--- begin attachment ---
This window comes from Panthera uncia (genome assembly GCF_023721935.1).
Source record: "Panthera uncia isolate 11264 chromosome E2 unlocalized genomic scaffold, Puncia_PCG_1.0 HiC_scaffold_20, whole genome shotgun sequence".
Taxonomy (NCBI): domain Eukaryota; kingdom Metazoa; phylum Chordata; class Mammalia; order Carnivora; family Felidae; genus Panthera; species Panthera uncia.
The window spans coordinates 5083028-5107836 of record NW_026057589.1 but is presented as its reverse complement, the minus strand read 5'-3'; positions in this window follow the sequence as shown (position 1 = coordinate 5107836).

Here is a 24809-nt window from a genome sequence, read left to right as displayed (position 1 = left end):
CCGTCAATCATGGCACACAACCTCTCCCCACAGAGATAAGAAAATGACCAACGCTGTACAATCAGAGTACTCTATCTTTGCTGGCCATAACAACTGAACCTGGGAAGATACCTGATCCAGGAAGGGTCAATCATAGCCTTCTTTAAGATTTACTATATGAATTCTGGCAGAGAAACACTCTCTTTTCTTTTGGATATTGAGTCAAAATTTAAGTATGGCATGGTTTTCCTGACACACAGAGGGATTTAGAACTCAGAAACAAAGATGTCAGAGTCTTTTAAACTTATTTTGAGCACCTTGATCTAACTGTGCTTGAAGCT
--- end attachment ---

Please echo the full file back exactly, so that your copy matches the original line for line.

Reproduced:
This window comes from Panthera uncia (genome assembly GCF_023721935.1).
Source record: "Panthera uncia isolate 11264 chromosome E2 unlocalized genomic scaffold, Puncia_PCG_1.0 HiC_scaffold_20, whole genome shotgun sequence".
Taxonomy (NCBI): domain Eukaryota; kingdom Metazoa; phylum Chordata; class Mammalia; order Carnivora; family Felidae; genus Panthera; species Panthera uncia.
The window spans coordinates 5083028-5107836 of record NW_026057589.1 but is presented as its reverse complement, the minus strand read 5'-3'; positions in this window follow the sequence as shown (position 1 = coordinate 5107836).

Here is a 24809-nt window from a genome sequence, read left to right as displayed (position 1 = left end):
CCGTCAATCATGGCACACAACCTCTCCCCACAGAGATAAGAAAATGACCAACGCTGTACAATCAGAGTACTCTATCTTTGCTGGCCATAACAACTGAACCTGGGAAGATACCTGATCCAGGAAGGGTCAATCATAGCCTTCTTTAAGATTTACTATATGAATTCTGGCAGAGAAACACTCTCTTTTCTTTTGGATATTGAGTCAAAATTTAAGTATGGCATGGTTTTCCTGACACACAGAGGGATTTAGAACTCAGAAACAAAGATGTCAGAGTCTTTTAAACTTATTTTGAGCACCTTGATCTAACTGTGCTTGAAGCT